Friday, July 2, 2010

Man saved from Death Penalty by Warrior Gene

The case of Bradley Waldroup is currently raising a considerable degree of interest...

Waldroup was arrested in Tennessee in 2006 and charged with felony murder and attempted first-degree murder. The case - which was particularly bloody - saw Waldroup (who had been drinking heavily) kill his wife's friend and then attempt to murder his wife (who he was estranged from) in front of his four children. It seemed that the case was relatively open and shut - Waldroup admitted to the crimes and at his trial, said that he had 'just snapped'.

But, rather than be convicted of the charges (which would have carried the death penalty), Waldroup was instead convicted of voluntary manslaughter and attempted second-degree murder - the result spared him a place on Death Row and one of the contributing factors in the decision was his genetics...

You see, Bradley Waldroup apparently has a high risk version of the MOA-A gene - known popularly as the 'warrior gene' and forensic psychiatrist William Bernet successfully argued in court that the presence of this gene - combined with other factors such as his childhood - contributed to the incident. The jury was convinced - a decision which has left the prosecution team, and opposing science experts, in shock.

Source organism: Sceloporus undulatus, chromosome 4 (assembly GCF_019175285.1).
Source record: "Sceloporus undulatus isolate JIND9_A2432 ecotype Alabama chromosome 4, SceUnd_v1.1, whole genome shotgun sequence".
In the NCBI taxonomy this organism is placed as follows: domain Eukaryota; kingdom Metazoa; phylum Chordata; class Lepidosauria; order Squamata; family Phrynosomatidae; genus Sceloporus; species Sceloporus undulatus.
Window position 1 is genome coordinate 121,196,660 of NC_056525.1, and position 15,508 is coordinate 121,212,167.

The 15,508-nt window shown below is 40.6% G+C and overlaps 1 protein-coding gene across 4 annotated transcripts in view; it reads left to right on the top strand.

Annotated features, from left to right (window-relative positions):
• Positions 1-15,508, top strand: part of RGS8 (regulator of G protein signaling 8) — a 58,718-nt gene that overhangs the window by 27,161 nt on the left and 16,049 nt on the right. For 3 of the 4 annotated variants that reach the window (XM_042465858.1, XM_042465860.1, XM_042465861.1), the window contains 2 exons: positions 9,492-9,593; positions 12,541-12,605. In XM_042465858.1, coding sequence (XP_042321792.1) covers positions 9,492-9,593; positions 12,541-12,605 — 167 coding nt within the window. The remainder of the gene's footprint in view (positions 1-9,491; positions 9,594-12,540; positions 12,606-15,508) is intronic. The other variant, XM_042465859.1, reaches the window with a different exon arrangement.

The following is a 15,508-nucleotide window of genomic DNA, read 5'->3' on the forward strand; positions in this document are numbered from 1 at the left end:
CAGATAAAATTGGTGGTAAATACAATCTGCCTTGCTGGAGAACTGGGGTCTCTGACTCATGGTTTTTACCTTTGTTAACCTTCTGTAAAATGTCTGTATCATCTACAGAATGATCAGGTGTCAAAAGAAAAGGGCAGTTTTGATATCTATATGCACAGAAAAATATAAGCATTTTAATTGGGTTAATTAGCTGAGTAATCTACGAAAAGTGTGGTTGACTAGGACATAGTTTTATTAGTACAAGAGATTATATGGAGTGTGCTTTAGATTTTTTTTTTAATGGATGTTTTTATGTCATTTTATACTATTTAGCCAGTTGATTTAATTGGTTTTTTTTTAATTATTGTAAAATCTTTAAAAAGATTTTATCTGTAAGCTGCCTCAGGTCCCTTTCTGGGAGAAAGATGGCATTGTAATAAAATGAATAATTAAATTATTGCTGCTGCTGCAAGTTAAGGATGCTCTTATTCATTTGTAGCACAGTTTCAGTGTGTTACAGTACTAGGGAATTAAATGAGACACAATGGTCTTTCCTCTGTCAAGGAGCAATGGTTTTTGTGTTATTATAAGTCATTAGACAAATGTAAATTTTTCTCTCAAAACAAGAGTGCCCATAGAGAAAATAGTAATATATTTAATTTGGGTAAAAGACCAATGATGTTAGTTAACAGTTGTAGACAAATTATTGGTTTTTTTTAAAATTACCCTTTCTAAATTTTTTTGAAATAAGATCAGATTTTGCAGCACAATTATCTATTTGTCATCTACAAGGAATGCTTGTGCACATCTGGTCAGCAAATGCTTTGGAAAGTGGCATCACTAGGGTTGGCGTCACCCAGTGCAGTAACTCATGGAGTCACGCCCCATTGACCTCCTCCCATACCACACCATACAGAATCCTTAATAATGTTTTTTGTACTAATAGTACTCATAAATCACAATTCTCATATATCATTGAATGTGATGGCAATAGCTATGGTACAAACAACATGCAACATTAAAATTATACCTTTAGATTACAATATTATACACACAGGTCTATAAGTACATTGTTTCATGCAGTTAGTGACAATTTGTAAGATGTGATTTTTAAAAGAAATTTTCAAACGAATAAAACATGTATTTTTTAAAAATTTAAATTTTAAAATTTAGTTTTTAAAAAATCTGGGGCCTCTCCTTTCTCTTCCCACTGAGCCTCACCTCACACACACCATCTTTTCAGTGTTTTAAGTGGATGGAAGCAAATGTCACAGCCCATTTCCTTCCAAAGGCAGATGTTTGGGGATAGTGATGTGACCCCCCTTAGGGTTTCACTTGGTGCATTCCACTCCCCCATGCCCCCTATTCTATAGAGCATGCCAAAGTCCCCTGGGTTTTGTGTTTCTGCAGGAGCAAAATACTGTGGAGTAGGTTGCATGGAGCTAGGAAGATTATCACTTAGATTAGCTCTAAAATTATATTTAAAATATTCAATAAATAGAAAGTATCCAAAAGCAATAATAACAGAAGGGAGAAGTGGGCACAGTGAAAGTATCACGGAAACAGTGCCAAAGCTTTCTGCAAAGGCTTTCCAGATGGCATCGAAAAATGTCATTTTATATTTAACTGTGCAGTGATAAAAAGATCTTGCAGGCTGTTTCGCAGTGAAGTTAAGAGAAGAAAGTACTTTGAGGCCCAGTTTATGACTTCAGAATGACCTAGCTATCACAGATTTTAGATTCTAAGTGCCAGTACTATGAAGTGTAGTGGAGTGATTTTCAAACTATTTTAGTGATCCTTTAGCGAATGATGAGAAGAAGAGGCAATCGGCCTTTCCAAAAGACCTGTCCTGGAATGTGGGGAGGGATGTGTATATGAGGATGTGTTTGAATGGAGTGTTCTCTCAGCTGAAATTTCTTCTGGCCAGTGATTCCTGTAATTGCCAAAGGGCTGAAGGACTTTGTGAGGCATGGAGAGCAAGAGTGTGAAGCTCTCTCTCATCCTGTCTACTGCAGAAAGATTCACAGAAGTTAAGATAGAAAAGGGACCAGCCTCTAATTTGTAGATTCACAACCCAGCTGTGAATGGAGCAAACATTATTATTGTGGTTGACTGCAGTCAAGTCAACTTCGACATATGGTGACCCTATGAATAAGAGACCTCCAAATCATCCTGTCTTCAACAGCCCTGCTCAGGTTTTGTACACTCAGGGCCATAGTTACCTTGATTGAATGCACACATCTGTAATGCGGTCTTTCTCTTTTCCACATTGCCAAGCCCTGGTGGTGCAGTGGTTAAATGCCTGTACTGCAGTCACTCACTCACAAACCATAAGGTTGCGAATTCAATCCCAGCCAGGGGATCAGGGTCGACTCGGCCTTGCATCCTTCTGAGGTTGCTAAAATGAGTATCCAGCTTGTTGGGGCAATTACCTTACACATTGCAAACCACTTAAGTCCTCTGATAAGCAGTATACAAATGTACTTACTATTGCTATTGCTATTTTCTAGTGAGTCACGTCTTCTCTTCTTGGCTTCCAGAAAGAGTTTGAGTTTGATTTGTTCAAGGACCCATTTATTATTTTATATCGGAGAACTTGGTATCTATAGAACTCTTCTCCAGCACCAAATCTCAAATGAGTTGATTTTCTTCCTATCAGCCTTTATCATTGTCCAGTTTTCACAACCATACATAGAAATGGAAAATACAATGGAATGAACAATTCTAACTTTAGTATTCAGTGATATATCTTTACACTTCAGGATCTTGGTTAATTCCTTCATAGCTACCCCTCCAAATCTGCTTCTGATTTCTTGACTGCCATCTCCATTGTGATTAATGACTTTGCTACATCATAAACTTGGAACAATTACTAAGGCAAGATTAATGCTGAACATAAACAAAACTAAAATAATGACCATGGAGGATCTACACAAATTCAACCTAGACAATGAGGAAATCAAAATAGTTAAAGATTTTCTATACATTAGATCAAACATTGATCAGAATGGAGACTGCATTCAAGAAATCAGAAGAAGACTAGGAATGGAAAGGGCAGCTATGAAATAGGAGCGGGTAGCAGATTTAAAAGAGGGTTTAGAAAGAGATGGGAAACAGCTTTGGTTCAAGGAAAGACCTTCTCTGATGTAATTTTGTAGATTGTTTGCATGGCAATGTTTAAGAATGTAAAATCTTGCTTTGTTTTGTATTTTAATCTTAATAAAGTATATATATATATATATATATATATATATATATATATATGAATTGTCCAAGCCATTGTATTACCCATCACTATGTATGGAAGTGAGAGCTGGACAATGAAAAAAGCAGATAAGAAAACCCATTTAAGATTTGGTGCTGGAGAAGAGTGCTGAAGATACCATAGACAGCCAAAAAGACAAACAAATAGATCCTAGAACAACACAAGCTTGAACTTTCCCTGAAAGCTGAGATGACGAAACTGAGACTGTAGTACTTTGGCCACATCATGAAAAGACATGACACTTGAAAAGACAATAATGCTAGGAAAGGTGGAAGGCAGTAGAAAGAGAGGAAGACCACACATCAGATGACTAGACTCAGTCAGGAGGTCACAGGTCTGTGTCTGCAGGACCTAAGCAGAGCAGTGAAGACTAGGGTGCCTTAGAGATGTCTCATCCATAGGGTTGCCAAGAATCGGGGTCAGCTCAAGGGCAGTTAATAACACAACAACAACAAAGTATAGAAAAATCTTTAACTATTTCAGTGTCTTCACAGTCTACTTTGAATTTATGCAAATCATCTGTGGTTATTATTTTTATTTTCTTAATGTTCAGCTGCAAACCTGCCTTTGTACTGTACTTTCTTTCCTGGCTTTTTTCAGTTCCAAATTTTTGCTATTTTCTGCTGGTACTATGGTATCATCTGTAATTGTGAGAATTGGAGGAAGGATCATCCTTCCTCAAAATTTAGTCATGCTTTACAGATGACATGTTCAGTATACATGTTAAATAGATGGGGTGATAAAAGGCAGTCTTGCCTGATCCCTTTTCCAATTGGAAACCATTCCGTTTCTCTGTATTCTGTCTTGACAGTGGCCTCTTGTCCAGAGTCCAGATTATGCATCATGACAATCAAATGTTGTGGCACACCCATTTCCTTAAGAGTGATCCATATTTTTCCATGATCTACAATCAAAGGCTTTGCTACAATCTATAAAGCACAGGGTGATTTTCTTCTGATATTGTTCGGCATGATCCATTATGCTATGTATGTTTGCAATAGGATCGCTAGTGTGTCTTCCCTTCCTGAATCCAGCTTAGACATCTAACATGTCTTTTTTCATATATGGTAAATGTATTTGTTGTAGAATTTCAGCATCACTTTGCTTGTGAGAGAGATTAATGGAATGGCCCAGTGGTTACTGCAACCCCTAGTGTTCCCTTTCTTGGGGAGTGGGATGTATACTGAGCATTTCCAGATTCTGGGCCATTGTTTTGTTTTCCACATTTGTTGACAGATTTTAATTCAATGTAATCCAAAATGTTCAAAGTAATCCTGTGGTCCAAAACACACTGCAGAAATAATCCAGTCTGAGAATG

The decision seemingly opens the door to other defendants to try and use this defence - as Bernet says "A person doesn't choose to have this particular gene or this particular genetic makeup. So I think that should be taken into consideration when we're talking about criminal responsibility."

It would be appear to be a potentially slippery slope that seemingly abrogates people of their responsibilities based upon their genetics - scientists have often pondered a genetic link to kleptomania, it might not, therefore, be long before burglars and thieves are successfully able to argue that their genes are responsible for their crimes.

Based upon all this, I'm waiting for the moment that someone who has been found guilty of committing a serious crime decides to sue their own parents for negligent provision of genetic materials. Sounds utterly crazy? Well, a few years ago, so would the case of Bradley Waldroup...

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